This article originally appeared in the Yiddish Forverts.
The classic Yiddish writer, Sholem Asch, whose serialized stories once graced the pages of the Forverts, has become a familiar name as of late, thanks to the new theatrical production of his novel about a Jewish brothel owner, “God of Vengeance” and Paula Vogel‘s acclaimed drama about the controversy surrounding the play‘s lesbian scene in its 1923 debut, “Indecent”.
Although Asch‘s penchant for controversy is well-known (he also offended many readers with his trilogy about Jesus and Mary), a handwritten letter by his wife — recently obtained by the Forverts — indicates that Asch could also be disturbingly cold-hearted.
In the letter, dated November 10th, 1945, with Sholem Asch‘s name and his Stamford, Connecticut, address in the heading, his wife, Mathilda, responds to a letter from the US military, informing her husband that the orphaned children of his younger brother Melach had miraculously survived the Holocaust and were looking for a home with relatives in the US. The names of his two nephews aren‘t mentioned.
Mrs. Asch lists a number of reasons why she and her husband couldn‘t take in Melach‘s children. “We emigrated very early after our marriage,” she writes, “and had very little occasion to meet and know even the nearest of our relatives. We knew that Melach Asch had children, boys and girls, but we did not know their first names.” She does confess that her husband had likely met the children upon his visit to Lodz, Poland, where Melach had lived for most of his life and had worked in the family butcher business and livestock trade, “but he does not remember them distinctly.”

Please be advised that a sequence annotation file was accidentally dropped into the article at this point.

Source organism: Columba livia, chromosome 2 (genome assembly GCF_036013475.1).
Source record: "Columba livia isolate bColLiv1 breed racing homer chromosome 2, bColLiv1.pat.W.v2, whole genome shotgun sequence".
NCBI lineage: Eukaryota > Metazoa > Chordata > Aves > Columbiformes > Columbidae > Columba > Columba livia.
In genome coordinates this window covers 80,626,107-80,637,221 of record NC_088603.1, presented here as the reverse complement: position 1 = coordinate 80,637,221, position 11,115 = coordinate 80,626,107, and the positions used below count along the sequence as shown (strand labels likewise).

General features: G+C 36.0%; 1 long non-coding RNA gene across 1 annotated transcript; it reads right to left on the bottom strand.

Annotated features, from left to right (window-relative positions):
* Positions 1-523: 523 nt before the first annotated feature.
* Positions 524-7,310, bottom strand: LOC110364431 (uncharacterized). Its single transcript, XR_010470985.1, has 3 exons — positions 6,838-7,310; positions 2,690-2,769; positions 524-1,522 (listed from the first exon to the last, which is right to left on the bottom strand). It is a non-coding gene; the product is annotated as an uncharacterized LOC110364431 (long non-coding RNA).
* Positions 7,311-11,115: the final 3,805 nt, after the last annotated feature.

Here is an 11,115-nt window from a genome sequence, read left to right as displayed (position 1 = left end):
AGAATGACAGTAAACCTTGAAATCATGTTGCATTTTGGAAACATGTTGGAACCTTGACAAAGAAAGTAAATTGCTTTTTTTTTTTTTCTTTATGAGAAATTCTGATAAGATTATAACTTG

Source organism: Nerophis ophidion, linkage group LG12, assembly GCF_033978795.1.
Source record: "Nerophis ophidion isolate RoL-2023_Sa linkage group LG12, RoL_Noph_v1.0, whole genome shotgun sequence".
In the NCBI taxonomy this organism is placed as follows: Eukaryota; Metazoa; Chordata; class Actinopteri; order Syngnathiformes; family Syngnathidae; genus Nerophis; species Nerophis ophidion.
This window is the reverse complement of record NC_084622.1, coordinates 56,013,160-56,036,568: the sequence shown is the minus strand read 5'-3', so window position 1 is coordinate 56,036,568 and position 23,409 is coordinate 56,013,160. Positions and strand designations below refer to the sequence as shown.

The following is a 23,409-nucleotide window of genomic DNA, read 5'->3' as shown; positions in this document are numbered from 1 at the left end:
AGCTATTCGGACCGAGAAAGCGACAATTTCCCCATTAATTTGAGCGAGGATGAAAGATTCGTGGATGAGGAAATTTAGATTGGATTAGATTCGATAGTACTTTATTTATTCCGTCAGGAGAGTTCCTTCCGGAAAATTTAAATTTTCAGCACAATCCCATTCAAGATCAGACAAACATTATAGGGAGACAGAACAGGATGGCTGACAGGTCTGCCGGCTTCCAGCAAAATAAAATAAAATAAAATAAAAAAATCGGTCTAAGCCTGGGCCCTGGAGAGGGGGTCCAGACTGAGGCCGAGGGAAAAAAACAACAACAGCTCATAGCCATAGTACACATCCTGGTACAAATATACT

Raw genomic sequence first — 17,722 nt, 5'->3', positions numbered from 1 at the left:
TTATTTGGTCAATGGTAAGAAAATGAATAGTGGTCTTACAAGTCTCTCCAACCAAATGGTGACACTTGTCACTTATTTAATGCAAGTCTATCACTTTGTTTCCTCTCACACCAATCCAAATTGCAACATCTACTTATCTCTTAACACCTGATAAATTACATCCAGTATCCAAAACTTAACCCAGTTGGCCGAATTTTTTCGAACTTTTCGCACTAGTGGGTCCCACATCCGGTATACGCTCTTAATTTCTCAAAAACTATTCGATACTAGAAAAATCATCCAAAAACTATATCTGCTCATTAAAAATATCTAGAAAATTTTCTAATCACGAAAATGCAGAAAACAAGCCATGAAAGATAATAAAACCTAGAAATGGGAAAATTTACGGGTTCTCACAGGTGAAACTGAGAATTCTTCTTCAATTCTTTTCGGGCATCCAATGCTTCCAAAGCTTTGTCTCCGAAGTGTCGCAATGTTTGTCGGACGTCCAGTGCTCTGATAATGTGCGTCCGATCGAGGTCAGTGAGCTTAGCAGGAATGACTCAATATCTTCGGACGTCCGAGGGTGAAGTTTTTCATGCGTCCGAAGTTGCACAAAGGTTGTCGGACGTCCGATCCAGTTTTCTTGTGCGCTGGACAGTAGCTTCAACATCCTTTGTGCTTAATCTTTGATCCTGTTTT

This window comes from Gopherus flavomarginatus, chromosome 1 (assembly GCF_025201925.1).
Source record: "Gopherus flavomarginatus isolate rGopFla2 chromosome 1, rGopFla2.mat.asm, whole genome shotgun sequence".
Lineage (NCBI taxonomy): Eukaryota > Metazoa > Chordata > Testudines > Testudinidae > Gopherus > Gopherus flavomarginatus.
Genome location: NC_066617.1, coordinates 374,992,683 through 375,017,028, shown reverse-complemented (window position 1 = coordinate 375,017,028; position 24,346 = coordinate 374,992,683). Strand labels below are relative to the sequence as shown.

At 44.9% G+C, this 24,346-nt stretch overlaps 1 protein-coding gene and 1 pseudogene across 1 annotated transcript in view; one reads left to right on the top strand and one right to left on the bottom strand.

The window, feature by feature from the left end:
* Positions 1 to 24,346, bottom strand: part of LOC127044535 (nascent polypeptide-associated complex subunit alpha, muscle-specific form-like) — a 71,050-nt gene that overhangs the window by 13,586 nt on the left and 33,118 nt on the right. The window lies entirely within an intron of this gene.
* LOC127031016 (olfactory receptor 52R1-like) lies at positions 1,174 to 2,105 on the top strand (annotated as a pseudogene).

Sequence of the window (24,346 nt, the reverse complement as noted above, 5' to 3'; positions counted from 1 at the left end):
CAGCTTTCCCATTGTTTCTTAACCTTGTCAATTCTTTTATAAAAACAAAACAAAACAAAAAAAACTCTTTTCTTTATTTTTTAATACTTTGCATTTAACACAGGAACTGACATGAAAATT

Further, she describes Sholem‘s poor health at 65 years of age: ”My husband is very tired lately, has a high blood pressure, and the doctors told him to take [it] easy and not to excite himself with all the worries,” and in any case, “Melach’s family is only a small, small part of his family, as his father had nine children from the second wife, Asch’s mother.”
She reports that she is doing what she can for their nephews: “I sent a package of food yesterday as you advised… I am sending to many relatives packages of food.” She says that she couldn’t send clothes because they live too far from the city, and she complains that upon her doctor’s advice, she mustn’t work too hard now. In any case, soon they will be moving south ”as the climate here is very raw for me and my husband.” Maybe, after settling down in the south, her health would improve and she would be able to send them clothes, too.
Towards the end of the letter, Mrs. Asch apologizes for not doing more for their relatives; explains how large their families are from both sides; and ends the letter with: “I assure you that we would do our utmost if we could. We are barely keeping our soul and body together. We are weak and got old and tired, and Mr. Asch is working very hard. Thanks again, we are yours truly, Mathilda Asch.”